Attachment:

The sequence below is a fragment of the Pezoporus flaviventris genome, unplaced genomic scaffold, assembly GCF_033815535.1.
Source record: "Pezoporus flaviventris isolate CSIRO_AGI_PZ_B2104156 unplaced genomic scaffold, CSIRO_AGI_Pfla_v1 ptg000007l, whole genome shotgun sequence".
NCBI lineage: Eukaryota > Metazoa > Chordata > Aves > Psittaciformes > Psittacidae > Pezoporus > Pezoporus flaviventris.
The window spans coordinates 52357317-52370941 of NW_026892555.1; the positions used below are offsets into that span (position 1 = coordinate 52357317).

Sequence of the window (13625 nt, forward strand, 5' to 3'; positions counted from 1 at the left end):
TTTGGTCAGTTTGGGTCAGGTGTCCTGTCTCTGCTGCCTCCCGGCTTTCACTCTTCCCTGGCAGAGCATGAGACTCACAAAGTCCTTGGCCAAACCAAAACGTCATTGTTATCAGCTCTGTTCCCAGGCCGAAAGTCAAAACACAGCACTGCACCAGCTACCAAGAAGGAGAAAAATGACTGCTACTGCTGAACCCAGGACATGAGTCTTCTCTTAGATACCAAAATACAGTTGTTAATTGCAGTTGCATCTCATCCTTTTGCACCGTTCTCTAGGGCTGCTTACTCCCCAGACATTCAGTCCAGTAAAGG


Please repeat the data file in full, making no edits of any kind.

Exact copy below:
The sequence below is a fragment of the Pezoporus flaviventris genome, unplaced genomic scaffold, assembly GCF_033815535.1.
Source record: "Pezoporus flaviventris isolate CSIRO_AGI_PZ_B2104156 unplaced genomic scaffold, CSIRO_AGI_Pfla_v1 ptg000007l, whole genome shotgun sequence".
NCBI lineage: Eukaryota > Metazoa > Chordata > Aves > Psittaciformes > Psittacidae > Pezoporus > Pezoporus flaviventris.
The window spans coordinates 52357317-52370941 of NW_026892555.1; the positions used below are offsets into that span (position 1 = coordinate 52357317).

Sequence of the window (13625 nt, forward strand, 5' to 3'; positions counted from 1 at the left end):
TTTGGTCAGTTTGGGTCAGGTGTCCTGTCTCTGCTGCCTCCCGGCTTTCACTCTTCCCTGGCAGAGCATGAGACTCACAAAGTCCTTGGCCAAACCAAAACGTCATTGTTATCAGCTCTGTTCCCAGGCCGAAAGTCAAAACACAGCACTGCACCAGCTACCAAGAAGGAGAAAAATGACTGCTACTGCTGAACCCAGGACATGAGTCTTCTCTTAGATACCAAAATACAGTTGTTAATTGCAGTTGCATCTCATCCTTTTGCACCGTTCTCTAGGGCTGCTTACTCCCCAGACATTCAGTCCAGTAAAGG